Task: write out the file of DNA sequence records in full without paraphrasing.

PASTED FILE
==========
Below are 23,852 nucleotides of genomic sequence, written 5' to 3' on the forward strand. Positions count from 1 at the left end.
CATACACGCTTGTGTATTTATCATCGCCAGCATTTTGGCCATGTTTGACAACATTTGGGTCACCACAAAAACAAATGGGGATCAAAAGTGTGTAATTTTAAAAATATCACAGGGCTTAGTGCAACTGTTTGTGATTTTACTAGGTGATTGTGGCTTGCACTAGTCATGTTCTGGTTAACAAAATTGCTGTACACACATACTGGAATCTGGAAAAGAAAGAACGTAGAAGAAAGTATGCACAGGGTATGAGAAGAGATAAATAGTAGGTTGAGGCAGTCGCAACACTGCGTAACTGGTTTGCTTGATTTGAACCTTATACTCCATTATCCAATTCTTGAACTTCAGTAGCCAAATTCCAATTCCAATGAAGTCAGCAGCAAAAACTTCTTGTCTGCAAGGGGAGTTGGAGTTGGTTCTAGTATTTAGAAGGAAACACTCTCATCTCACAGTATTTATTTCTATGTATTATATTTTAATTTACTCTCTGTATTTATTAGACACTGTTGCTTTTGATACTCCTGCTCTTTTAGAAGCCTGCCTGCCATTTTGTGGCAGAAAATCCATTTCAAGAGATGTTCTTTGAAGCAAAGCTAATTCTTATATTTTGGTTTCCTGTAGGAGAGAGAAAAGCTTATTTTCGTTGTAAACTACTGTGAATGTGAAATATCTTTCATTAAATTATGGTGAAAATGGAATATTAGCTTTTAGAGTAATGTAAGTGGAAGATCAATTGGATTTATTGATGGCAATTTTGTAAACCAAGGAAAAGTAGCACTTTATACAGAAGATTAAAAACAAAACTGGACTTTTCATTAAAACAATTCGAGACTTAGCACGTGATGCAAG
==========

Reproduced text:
Below are 23,852 nucleotides of genomic sequence, written 5' to 3' on the forward strand. Positions count from 1 at the left end.
CATACACGCTTGTGTATTTATCATCGCCAGCATTTTGGCCATGTTTGACAACATTTGGGTCACCACAAAAACAAATGGGGATCAAAAGTGTGTAATTTTAAAAATATCACAGGGCTTAGTGCAACTGTTTGTGATTTTACTAGGTGATTGTGGCTTGCACTAGTCATGTTCTGGTTAACAAAATTGCTGTACACACATACTGGAATCTGGAAAAGAAAGAACGTAGAAGAAAGTATGCACAGGGTATGAGAAGAGATAAATAGTAGGTTGAGGCAGTCGCAACACTGCGTAACTGGTTTGCTTGATTTGAACCTTATACTCCATTATCCAATTCTTGAACTTCAGTAGCCAAATTCCAATTCCAATGAAGTCAGCAGCAAAAACTTCTTGTCTGCAAGGGGAGTTGGAGTTGGTTCTAGTATTTAGAAGGAAACACTCTCATCTCACAGTATTTATTTCTATGTATTATATTTTAATTTACTCTCTGTATTTATTAGACACTGTTGCTTTTGATACTCCTGCTCTTTTAGAAGCCTGCCTGCCATTTTGTGGCAGAAAATCCATTTCAAGAGATGTTCTTTGAAGCAAAGCTAATTCTTATATTTTGGTTTCCTGTAGGAGAGAGAAAAGCTTATTTTCGTTGTAAACTACTGTGAATGTGAAATATCTTTCATTAAATTATGGTGAAAATGGAATATTAGCTTTTAGAGTAATGTAAGTGGAAGATCAATTGGATTTATTGATGGCAATTTTGTAAACCAAGGAAAAGTAGCACTTTATACAGAAGATTAAAAACAAAACTGGACTTTTCATTAAAACAATTCGAGACTTAGCACGTGATGCAAG